The incidence of stroke, cardiovascular events, and death among 63,575 patients with migraine was compared in those prescribed a triptan (13,664, 21.5%), non-triptan-treated, and matched nonmigraine control subjects (77,239) identified from the General Practice Research Database by researchers at the Institute of Neurology, University College, London, UK, and Pfizer Inc, New York, NY. The mean observation periods were 35.6 months for migraine patients and 33.3 months for controls. Mean number of triptan prescriptions was 8.6 (range 1-316). Ergotamine treatment was also used in 582 (4.3%) of triptan-treated and 1,598 (3.2%) of non-triptan-treated group. Triptans (at least 3 prescriptions) were not associated with an increased risk of stroke, serious cardiovascular events, or death in this cohort of men and women patients between 15 and 60+ years. A small increased risk of stroke occurred in migraineurs not treated with triptan. The association between migraine and stroke decreased with increasing age at stroke. An association with migraine and stroke was observed across all age and sex groups, with the strongest associations in men aged 45 to 59 years and women of child-bearing age. Triptans were prescribed to those less at risk of stroke and myocardial infarction. [1]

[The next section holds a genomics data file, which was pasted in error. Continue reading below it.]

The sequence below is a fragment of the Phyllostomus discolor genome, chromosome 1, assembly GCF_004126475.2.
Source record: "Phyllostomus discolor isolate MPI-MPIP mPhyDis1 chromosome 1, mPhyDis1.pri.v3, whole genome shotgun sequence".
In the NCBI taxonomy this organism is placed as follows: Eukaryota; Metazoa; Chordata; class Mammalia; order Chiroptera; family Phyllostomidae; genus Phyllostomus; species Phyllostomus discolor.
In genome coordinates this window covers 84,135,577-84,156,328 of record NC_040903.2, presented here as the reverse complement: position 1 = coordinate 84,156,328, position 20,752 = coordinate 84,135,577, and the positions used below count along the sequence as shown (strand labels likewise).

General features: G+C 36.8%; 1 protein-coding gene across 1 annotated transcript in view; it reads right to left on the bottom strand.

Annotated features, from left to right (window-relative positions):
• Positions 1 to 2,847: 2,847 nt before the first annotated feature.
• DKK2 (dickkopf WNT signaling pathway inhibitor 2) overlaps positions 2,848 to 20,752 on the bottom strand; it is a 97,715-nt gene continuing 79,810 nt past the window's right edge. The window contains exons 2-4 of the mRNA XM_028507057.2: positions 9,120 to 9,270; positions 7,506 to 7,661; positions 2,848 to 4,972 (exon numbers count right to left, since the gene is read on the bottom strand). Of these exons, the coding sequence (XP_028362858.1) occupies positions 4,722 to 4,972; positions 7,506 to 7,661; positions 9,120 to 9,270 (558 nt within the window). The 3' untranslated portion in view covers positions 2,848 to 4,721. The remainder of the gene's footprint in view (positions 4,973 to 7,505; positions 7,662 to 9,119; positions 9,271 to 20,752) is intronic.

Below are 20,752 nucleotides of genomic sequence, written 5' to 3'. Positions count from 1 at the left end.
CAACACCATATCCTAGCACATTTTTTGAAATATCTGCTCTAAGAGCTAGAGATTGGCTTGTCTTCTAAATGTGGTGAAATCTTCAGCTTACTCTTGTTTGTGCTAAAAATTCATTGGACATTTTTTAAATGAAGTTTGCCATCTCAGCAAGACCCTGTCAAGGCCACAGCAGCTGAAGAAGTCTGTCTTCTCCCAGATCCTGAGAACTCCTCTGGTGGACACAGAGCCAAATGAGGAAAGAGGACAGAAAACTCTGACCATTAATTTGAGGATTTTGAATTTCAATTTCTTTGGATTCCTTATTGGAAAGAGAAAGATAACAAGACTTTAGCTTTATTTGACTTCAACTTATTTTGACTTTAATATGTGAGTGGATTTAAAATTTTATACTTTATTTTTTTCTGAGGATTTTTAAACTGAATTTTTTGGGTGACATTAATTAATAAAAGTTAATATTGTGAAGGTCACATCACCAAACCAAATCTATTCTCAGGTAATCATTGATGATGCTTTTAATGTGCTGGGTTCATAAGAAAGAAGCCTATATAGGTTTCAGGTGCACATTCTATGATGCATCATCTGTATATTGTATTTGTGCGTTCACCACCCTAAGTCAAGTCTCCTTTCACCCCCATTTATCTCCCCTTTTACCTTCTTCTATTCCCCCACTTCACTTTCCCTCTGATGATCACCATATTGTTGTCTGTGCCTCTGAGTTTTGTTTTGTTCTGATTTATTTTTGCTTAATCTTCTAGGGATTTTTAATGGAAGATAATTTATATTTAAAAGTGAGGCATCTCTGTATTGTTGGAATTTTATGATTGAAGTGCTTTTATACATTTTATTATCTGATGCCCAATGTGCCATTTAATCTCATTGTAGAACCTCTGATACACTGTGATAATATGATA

COMMENT. Migraine is a rare precipitant of acute ischemic stroke, mostly occurring in young women in association with attacks of migraine with aura (see Progress in Pediatric Neurology III, PNB Publishers, 1997; 174-5). Triptans constrict coronary arteries, and triptan-induced chest pain may mimic angina. Triptans are contraindicated in patients with ischemic heart disease, and some uncontrolled reports of triptan-associated stroke have limited their use in some cases of migraine. The above controlled study has shown that in general practice, triptan treatment in migraine does not increase the risk of stroke, as long as the treatment is used in patients less at risk of stroke. A slightly higher risk of stroke in the non-triptan-treated group with migraine is noteworthy. The safety and efficacy of triptans has not been established for use in children (PDR 2003).